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n Acta Germanica : German Studies in Africa - See(h)reisen : 1800 - 1900 - 2000
Travels by sea / to see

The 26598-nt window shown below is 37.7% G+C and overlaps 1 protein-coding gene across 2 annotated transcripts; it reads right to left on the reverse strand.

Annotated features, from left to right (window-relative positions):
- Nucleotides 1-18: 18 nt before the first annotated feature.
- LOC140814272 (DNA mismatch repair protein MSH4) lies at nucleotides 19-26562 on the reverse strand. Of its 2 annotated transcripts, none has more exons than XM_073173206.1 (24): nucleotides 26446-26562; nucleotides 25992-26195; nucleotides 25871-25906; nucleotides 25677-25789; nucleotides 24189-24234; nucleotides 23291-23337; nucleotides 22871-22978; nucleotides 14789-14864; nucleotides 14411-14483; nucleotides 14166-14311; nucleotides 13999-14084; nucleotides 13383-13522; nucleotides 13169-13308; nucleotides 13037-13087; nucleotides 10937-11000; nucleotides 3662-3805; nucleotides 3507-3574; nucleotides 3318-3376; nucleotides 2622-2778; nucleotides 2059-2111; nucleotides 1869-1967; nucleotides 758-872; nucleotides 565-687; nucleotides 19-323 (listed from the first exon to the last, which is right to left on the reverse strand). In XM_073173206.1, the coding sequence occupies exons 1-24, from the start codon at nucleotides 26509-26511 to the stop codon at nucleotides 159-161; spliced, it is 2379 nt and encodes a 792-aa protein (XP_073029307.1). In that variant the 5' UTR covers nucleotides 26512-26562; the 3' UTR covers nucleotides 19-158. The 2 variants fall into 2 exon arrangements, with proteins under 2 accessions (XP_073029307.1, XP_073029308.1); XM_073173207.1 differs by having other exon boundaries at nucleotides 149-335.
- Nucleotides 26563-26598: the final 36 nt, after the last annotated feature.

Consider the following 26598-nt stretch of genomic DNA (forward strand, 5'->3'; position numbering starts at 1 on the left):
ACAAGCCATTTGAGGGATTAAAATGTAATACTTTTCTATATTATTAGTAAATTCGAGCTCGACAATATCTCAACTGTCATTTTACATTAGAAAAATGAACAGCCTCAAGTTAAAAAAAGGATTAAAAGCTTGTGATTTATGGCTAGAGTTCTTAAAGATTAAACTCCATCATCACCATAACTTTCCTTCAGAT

Foucault counted the ship amongst the 'greatest arsenal of imagination' of the civilisation process since the16th century. This paper analyses the relationship between seafaring as a global and ambivalent instrument of economic development and the processes of spatial perception with regard to three periods. Around 1800 Georg Forster describes in his Travels around the World perceptions as part of a scientific strategy of seeing. Dependent on the representations of power of the Dutch-East-India-Company it turns its attention at the same time during its stay in the service of the British Crown. Around 1900 the focus of the perception of the Other is directed towards the building and stabilisation of the relationships between colonial politics and missionary activity. This can be seen particularly clearly in the Collected Writings of the Austrian missionary in Africa Franz Mayr. They prepare traditions of excluding the indigenous population, but are participating at the same time in their cultural knowledge production. Hans Pleschinski's Novel at Sea, published shortly before the turn of the millenium, stages again with wit and deeper meaning the traditions of the Christian Seafaring - this time as a cultural detective novel, which turns self-ironically against the customs of the old world. This investigation provides information on how the literary motif of seafaring changes during modern times.
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